Before this hard disk drives (HDD) in computers were mechanical. SSD’s are drives with no moving parts, therefore transferring data much quicker. The bigger the size, the greater the storage. A minimum of 256 GB SSD in laptops and 512 GB SSD in desktops, but buy the biggest you can afford. Recently SSD drive sizes have increased in capacity, so it is likely that you will find one to match your older HDD.  As we progress to cloud storage – SSD size will be less important.

Graphics Cards

These cards are often built into the Computer. Graphics-intensive users and game players will usually want a more powerful card. AMD and NVIDIA and the market leaders. The type of graphics card will be dependent on your usage. Minimum 4 GB. This will play most games. Serious game players can often spend a similar amount on a gaming graphics card as they do on their computer.


24” monitors are currently the best value. Fast refresh rate rules (the lower, the better). All computers support multiple monitors. I would recommend a minimum of 2 monitors. I would get 2 x 28” Monitors. The extra real estate on the screen makes up for the additional cost. Monitors are now coming in both flat and curved screens. This is really a personal choice. 

Keyboards / Mouse

 These can be wired or unwired. Wired is your traditional Keyboard and mouse that has a cable running to a USB port on your computer. Unless you’re a gamer unwired is the way to go. These come in two variants. Wireless – these use a USB dongle that will plug into your computer. Alternatively, a Bluetooth (BT) version which connects via Bluetooth on your computer. I recommend Bluetooth – as wireless dongles can be lost or broken. Again there is a whole market place of different keyboards and mouses, all different shapes and sizes. 

Network Connectivity

Wireless or Cabled (Ethernet). Almost all laptops support both. Those which don’t support cabled will have an optional dongle to do this. All desktop PC’s will have an Ethernet port. This is where you plug in the Cat 5/6 (generally blue or yellow) cable from your internet modem to your PC. If you want a desktop PC to use wireless you can purchase a USB wireless connector.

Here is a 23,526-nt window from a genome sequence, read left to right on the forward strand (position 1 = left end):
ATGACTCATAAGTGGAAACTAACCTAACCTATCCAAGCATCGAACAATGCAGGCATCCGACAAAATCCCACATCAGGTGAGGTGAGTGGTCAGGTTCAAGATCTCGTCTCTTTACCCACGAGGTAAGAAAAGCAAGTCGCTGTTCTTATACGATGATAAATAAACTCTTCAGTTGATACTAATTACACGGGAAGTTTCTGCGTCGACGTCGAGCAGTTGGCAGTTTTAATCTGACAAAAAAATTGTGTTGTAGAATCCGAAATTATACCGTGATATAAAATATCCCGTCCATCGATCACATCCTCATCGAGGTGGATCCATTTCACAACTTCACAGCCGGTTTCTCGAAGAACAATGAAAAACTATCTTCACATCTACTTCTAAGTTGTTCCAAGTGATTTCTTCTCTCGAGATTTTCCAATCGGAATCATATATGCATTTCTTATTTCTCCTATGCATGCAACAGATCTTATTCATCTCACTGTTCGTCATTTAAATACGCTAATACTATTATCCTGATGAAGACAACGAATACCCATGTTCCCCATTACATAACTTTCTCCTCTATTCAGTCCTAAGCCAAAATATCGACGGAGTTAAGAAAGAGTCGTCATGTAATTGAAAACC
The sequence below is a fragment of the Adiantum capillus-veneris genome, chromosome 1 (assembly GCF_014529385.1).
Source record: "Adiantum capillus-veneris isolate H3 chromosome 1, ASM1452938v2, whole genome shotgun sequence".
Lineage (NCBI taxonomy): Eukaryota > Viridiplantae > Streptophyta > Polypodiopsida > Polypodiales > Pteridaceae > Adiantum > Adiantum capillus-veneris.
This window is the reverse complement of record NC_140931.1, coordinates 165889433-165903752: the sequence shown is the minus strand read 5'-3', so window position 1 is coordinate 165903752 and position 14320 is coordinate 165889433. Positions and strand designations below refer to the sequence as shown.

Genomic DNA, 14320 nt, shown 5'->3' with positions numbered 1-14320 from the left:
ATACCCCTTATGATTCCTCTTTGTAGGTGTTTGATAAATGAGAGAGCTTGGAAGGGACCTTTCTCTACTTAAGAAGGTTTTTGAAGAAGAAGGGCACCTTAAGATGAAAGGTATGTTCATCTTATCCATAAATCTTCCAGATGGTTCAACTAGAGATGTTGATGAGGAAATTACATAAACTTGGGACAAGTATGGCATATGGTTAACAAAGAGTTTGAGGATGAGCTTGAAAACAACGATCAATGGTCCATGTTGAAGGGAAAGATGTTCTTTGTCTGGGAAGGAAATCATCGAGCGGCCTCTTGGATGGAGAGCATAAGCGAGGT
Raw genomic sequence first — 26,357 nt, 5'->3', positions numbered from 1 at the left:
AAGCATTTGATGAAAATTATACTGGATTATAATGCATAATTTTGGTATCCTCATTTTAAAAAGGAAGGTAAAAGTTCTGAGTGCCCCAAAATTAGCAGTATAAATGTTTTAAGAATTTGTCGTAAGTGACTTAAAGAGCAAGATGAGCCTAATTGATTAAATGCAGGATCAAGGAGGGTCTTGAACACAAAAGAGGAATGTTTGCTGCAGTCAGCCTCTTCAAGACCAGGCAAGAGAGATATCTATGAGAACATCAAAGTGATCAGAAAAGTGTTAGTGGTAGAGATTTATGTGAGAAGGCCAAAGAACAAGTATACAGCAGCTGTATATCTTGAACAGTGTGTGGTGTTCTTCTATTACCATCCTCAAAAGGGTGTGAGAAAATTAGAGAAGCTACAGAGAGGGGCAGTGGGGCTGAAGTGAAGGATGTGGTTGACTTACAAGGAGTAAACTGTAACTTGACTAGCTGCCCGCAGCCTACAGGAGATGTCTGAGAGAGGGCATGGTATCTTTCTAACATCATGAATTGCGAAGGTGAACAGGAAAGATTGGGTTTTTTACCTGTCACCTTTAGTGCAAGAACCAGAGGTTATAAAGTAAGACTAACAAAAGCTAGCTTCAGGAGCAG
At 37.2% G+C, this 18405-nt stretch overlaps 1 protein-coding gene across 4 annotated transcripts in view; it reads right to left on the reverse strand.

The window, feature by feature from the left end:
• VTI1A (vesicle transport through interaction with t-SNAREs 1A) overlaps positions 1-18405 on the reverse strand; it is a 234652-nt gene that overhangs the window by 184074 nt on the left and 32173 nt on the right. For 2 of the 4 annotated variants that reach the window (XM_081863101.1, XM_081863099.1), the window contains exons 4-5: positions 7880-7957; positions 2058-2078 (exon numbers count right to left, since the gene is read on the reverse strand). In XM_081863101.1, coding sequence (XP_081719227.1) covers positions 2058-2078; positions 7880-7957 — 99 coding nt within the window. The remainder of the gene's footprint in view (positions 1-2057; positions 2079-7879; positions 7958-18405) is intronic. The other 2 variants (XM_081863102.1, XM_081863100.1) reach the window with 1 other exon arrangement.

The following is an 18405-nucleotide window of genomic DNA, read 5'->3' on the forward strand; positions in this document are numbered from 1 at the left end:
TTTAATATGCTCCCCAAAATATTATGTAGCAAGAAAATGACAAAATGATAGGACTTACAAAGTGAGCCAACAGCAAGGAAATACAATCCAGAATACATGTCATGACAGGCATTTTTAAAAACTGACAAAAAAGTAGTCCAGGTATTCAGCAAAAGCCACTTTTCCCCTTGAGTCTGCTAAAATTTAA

Windows programs on Apple

In effect this allows you to load Windows on your Mac. There are a number of ways you can do this

  • Dual boot your Mac using Apple Boot Camp – switching between the two operating systems requires a reboot. Windows Licence extra.
  • CrossOver Mac – allows you to run some Windows programs within MacOS. No Windows Licence required, but not all programs work.
  • Virtual Box – allows you to run Windows as a Virtual Machine. Windows Licence Required.
  • Parallels Desktop – allows you to run Windows programs from MacOS. One of the two most popular products to do this. A Windows Licence is required.
  • VMWare Fusion – allows you to run Windows programs from MacOS. One of the two most popular products to do this. A Windows Licence is required.


If you browse the internet, stream video and respond to emails – do you need a computer at all. A tablet could be the perfect solution for you. Add a keyboard case to your tablet, and you have a powerful device at a fraction of the cost. I recently went overseas and used only an iPad Pro to carry out my typical work tasks. Including Office 365 (Word, Excel, etc), SharePoint, Online banking and Xero. See my article below.

Helpful links

  • Computer Terminology Dictionary – there are so many acronyms used when talking about computers. Confused? Look them up.  
  • Search For
    • Apple Boot Camp
    • Search for Virtual Box
    • Parallels Desktop
    • VMWare Fusion

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Here at Nortec we understand the complexities surrounding technology. For more information or advice contact me on the form below or contact me Phone Line :  (02) 9894 9514